By BTS Prevention
Relatively recently—in terms of human history—young boys and girls were occupied from sunrise to sunset running through fields, gathering nuts and berries, and hunting for dinner. By the time they hit the literal hay in the evening, they were exhausted. They were not obsessing over what activities they had to complete that day in order to get an A for nut-collecting. They were not pressured into hunting only the most prized venison in all the land so that someday they could hunt in the prairies surrounding Cambridge or New Haven.
But in the times of Ivy-League preschools, 0 period classes, APs, ACTS, and more SATs than Star Wars installments, the pressure to succeed has replaced the joys of adolescence. Instead of moving children into their freshman dorms, many parents now drop their boys and girls off at rehab on their 18th birthdays. These are the same children who just moments ago were proudly bringing home their unblemished report cards. Many of them do not know how to fail; every time they were on the verge of a minute failure, their parents would bail them out. As toddlers, they were immediately scooped off the ground by patrolling parents. As preteens, parents made angry calls to administrators when their child got in trouble. And as teenagers, mommy would call teacher and work out an extra-credit bargain to erase the minus that must have been mistakenly placed on the upper-right hand corner of the otherwise perfectly formed A. This same child—the one who doesn’t learn how to fail— will never be able to succeed.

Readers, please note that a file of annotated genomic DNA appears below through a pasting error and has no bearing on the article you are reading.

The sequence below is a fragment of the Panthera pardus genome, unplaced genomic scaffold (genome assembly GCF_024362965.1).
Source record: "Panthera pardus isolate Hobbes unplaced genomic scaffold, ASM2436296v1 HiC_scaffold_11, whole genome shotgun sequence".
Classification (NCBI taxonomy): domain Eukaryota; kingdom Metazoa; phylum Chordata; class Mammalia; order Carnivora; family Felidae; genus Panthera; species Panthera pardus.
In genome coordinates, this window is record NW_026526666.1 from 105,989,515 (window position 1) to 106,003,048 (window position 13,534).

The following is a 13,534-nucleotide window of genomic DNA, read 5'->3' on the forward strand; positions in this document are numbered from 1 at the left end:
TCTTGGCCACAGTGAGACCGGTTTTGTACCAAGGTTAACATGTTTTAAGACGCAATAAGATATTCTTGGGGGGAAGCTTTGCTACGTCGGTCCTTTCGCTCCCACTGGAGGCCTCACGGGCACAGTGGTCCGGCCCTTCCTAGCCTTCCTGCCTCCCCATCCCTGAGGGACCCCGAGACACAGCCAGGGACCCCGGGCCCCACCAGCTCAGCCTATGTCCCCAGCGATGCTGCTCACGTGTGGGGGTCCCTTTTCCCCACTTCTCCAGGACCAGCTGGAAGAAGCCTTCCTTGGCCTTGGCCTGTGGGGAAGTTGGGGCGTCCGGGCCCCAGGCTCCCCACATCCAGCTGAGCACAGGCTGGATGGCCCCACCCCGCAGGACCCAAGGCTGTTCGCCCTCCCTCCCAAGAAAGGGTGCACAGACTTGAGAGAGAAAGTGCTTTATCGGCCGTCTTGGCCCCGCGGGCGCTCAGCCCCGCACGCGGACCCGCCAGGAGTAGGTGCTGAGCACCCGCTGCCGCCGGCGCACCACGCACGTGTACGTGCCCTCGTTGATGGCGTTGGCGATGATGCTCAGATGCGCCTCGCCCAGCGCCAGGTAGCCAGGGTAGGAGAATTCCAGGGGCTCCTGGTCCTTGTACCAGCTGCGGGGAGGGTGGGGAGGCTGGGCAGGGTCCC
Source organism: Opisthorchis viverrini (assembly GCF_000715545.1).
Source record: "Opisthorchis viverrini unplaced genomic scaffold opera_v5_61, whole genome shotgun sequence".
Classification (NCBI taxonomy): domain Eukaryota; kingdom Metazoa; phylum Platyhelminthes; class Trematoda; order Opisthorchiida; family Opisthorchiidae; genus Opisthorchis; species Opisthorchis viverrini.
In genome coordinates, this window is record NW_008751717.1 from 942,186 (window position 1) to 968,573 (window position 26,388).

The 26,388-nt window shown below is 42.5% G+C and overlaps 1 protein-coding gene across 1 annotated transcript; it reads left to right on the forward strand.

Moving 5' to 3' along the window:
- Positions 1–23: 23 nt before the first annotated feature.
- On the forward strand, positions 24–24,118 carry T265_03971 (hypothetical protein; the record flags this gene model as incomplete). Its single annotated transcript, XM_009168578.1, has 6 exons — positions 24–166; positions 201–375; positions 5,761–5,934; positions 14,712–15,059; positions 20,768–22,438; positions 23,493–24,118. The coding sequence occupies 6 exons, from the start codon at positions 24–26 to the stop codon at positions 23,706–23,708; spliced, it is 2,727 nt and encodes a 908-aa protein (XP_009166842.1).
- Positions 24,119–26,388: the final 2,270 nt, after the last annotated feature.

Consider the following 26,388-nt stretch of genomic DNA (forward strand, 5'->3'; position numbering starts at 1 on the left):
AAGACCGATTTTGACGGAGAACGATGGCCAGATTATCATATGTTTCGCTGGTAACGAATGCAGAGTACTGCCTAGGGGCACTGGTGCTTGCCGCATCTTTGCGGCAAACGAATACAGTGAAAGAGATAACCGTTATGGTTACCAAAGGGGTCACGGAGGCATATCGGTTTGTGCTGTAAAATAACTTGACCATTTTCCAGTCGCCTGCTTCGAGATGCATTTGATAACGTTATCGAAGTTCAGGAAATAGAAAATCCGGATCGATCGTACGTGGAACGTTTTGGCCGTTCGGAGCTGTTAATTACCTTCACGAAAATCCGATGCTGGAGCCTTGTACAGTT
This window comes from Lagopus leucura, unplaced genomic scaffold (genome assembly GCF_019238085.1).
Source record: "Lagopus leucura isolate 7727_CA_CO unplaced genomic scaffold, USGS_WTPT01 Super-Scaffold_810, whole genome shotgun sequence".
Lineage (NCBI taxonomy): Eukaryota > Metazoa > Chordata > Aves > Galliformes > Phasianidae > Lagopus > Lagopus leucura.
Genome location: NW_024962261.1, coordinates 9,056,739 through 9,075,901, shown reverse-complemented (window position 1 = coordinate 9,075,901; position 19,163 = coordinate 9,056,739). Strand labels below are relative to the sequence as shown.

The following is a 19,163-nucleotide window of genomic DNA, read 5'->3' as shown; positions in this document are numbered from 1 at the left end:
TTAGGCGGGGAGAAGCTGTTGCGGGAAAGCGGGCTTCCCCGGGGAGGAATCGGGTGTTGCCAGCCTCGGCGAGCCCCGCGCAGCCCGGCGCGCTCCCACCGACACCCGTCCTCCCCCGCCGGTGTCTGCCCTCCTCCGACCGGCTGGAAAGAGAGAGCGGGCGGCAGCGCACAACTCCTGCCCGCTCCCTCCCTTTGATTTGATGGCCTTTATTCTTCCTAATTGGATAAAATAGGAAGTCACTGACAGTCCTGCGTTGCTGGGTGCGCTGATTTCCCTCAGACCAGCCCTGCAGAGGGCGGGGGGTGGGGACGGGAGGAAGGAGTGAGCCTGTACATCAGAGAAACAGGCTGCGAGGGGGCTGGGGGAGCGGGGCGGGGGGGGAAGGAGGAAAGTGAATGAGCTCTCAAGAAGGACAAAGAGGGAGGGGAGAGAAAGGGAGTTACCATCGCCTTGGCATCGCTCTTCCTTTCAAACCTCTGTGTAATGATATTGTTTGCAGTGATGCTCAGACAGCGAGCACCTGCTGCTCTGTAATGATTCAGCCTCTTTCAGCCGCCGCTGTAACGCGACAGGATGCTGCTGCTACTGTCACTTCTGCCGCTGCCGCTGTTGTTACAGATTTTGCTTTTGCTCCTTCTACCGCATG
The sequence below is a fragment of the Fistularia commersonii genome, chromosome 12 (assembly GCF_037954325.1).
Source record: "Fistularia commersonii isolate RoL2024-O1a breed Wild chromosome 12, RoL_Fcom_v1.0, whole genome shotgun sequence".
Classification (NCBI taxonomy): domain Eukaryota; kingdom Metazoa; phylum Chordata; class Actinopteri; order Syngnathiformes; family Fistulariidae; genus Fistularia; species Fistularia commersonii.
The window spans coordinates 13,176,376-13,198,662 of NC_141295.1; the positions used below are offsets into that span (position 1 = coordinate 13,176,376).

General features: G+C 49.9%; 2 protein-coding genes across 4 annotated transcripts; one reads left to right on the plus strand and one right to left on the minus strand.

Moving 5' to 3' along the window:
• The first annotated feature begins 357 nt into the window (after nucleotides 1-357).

There is undoubtedly a connection between the pressure to succeed and the suburbanization of drug addiction. Addiction often stems from the inability to cope with discomfort. For many, it is easier to escape than to deal with pressure, easier to give up than to try and not succeed. Suburban children do not know how to cope with a family dinner unless they have an iPhone under the table and they do not know how to get a “C” on a quiz without catastrophizing. The current system, cosigned by parents and teachers, must be changed. This is not to suggest that children should be removed from Harvard-Westlake and sent to the hills of Topanga so that they can bring home a coyote for dinner. But it is possible that these hill children would turn into more successful adults than the Harvard-bound 6 year old who, as you are reading this, is stuck in a 40-by-40 cell learning conversational Latin.
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